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DoLS: Authorisers

What makes a good authoriser

Who can be an authorising signatory is not defined within Schedule A1 (69) to the Mental Capacity Act 2005 or the Regulations. However, while the limitations of the role are laid down in Schedule A1, case law has amplified and illuminated its importance. The authoriser represents the local authority, and it is a role of great responsibility. The authoriser must not be in a position of conflict (for example, they must not manage the managing authority in addition to the DoLS service).

Example from practice

One local authority has a policy that authorisers must be of sufficient seniority that they would authorise guardianship under the Mental Health Act 1983 or deputyship (Court of Protection). Their authorisers are appointed in writing by a minute of a senior governance committee. Newly-appointed authorisers are invited to shadow more experienced colleagues.

Similarly, local authorities should be aware of, and pre-empt, any conflicts of interest within their authorising roles – for example, if they, as managers who may authorise care packages, also line-manage a best interests assessor who may be asked to assess an individual who is in receipt of such a care package.

Limitations of the authoriser’s role

  • A supervisory body must give a standard authorisation if all assessments support this and it has them in writing (with provisos) (Schedule A1 50(1) (a) and (b)).
  • A supervisory body can shorten the time suggested by the best interests assessor but not lengthen it (Schedule A1 51 (1) (1) and (2)).
  • A supervisory body must consider any conditions suggested by the best interests assessor: the authoriser may also add or remove conditions (Schedule A1 53 (1) (2)).  Note that it is good practice that they consult with the best interests assessor if considering adding or removing conditions, and that the best interests assessor is allowed to request that they be informed if the authoriser removes or changes any conditions they have suggested, and if they have concerns that such a change might affect their conclusions.
  • Any conditions that are set must relate solely to the deprivation of liberty and must relate to the managing authority. The managing authority must be able to comply with them (Schedule A1 53(3)).  

If an assessor asserts that an ongoing situation does deprive a person of liberty but is not in their best interests, and there is no identified alternative place for the person where they would be safe, an authoriser should be alerted to the evident risks to the person’s safety if the authorisation is not granted. If this situation arises, the authoriser should discuss with the assessor the possibility of authorising deprivation of liberty for a short period, while arrangements are made for a less restrictive alternative.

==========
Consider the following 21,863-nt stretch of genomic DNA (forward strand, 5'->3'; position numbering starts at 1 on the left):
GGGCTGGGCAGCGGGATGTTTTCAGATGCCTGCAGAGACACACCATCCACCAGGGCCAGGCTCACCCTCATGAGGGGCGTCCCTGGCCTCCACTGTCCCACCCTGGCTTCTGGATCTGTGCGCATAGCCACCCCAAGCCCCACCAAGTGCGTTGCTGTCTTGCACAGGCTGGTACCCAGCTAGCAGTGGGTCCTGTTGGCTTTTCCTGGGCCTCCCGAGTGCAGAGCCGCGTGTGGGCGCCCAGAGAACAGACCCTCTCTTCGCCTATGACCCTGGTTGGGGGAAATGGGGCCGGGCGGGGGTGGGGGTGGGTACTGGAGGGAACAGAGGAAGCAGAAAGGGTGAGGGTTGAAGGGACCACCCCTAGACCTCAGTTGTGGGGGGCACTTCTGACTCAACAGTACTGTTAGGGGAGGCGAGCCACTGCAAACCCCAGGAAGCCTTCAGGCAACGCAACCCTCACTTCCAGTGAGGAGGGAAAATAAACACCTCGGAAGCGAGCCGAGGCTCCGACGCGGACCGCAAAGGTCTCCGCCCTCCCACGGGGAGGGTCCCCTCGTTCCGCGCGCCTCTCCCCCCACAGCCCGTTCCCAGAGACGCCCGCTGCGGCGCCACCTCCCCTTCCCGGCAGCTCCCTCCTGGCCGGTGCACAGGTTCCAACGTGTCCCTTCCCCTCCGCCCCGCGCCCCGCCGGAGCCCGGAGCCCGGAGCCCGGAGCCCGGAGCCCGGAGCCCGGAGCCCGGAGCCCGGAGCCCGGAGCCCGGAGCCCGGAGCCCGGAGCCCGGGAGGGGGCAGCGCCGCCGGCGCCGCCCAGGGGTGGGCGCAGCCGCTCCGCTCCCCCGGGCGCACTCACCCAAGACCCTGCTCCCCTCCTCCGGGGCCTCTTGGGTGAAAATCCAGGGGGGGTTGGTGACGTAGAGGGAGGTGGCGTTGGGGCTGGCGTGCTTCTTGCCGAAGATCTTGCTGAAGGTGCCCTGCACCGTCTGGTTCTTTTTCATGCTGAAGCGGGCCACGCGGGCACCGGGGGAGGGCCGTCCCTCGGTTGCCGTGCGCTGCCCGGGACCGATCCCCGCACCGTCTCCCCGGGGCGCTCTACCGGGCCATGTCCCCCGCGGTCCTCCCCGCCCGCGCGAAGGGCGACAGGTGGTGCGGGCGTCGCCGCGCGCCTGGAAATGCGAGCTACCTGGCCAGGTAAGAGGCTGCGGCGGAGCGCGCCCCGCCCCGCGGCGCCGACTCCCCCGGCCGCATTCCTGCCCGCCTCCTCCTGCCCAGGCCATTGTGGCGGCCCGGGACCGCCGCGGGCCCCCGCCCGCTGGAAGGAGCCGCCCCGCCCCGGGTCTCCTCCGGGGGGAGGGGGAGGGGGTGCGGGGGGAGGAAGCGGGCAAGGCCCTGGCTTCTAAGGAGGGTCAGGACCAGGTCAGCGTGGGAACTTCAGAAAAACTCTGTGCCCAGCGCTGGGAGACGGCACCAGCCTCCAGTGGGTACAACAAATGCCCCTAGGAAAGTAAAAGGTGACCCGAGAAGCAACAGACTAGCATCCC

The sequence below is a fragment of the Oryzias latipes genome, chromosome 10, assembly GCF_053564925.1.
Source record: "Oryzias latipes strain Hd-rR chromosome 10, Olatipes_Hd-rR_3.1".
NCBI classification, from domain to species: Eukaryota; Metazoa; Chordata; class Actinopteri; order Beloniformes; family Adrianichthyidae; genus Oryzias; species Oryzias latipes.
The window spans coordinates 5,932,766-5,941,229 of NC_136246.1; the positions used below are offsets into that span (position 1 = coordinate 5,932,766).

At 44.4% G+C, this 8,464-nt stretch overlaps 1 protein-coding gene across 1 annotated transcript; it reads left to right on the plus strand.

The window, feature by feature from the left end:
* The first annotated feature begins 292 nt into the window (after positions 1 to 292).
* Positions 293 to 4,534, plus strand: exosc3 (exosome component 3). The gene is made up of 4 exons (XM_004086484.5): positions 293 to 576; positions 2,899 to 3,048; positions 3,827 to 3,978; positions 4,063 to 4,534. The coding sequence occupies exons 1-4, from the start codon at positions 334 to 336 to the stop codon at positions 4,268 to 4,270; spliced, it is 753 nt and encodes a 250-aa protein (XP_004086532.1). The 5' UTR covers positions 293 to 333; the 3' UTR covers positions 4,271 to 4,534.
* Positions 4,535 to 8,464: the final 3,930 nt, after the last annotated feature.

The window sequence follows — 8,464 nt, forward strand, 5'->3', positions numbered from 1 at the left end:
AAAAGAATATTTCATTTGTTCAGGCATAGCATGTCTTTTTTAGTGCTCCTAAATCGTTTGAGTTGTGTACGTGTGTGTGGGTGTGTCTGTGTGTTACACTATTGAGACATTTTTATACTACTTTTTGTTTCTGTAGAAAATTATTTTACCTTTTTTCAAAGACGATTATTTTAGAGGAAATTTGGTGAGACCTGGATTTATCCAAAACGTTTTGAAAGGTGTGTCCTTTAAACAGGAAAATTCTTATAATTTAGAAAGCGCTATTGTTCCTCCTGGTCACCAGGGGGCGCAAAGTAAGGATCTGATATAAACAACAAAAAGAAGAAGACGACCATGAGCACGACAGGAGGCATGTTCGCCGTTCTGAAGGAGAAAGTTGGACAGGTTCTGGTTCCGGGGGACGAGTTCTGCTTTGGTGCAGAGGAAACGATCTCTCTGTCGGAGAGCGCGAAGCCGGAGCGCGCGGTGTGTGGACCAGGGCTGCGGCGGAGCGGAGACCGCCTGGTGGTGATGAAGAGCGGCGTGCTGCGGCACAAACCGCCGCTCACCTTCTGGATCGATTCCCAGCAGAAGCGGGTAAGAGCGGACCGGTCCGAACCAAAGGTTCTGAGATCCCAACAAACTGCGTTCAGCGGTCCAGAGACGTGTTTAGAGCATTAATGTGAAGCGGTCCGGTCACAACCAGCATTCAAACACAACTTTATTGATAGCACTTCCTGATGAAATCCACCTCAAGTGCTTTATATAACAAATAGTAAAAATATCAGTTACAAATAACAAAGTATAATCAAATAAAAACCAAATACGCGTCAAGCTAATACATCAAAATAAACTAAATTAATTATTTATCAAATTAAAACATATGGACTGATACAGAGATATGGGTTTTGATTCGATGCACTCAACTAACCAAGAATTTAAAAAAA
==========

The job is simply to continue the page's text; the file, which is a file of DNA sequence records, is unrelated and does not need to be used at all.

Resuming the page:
DoLS example from practice

Mrs M, who has dementia, was moved from her home to a care home as an emergency following the sudden death of her husband, who had cared for her. Since she was continuously asking to go home, and unable to comprehend her husband’s death, the care home gave itself an urgent authorisation, and applied for a standard one.

When the best interests assessor visited, he found that there was a deprivation of liberty, and that it was in Mrs M’s best interests to remain in the home in the short term while other options were explored: the authorisation was granted for four weeks. When this authorisation was about to expire, the assessor re-visited, and was very concerned to find that Mrs M had not settled, and had lost a considerable amount of weight. He discussed with the authoriser and with the care home manager his view that the ongoing deprivation of liberty was evidently not in Mrs M’s best interests since she was so unhappy, although no less restrictive options for her care had been identified.

The care home manager rang the authoriser to say she would have no authority to keep Mrs M safely at the home over the weekend if the authorisation was not granted. She felt it was impossibly risky to let Mrs M, who was extremely confused, return home to an empty house: she had found that Mrs M’s daughter was away for the weekend, and unable to return home immediately to care for her mother. The authoriser consulted with the assessor and the relevant service manager, who agreed to arrange a best interests meeting (to include Mrs M and her daughter) for the following week to explore how best to ascertain and meet Mrs M’s best interests. The assessor recommended a maximum length for a subsequent authorisation of a further three weeks, and the authoriser agreed.

Scrutiny of assessments

A supervisory body  would be ‘essentially passive’ if it accepted poor assessments: if not satisfied, the person in the role of authoriser could either ask the best interests assessor  to re-visit, or request a review of the authorisation, or apply to court.

Decisions to be made, and documents scrutinised, by the authoriser

It is a matter for local decision whether an authoriser is used to ratify an ‘authorisation not granted’ (form 6) or not, though increasingly supervisory bodies are asking them to do so:

  • in order that the authoriser can understand the reasons for the decision
  • as a protection for the supervisory body since this form is described as signed on behalf of that body.

If the granting of an authorisation is recommended, authoriser will always be asked to sign form 5, ‘authorisation granted’: by doing this they create the authorisation. All the assessments are summarised or copied into this form.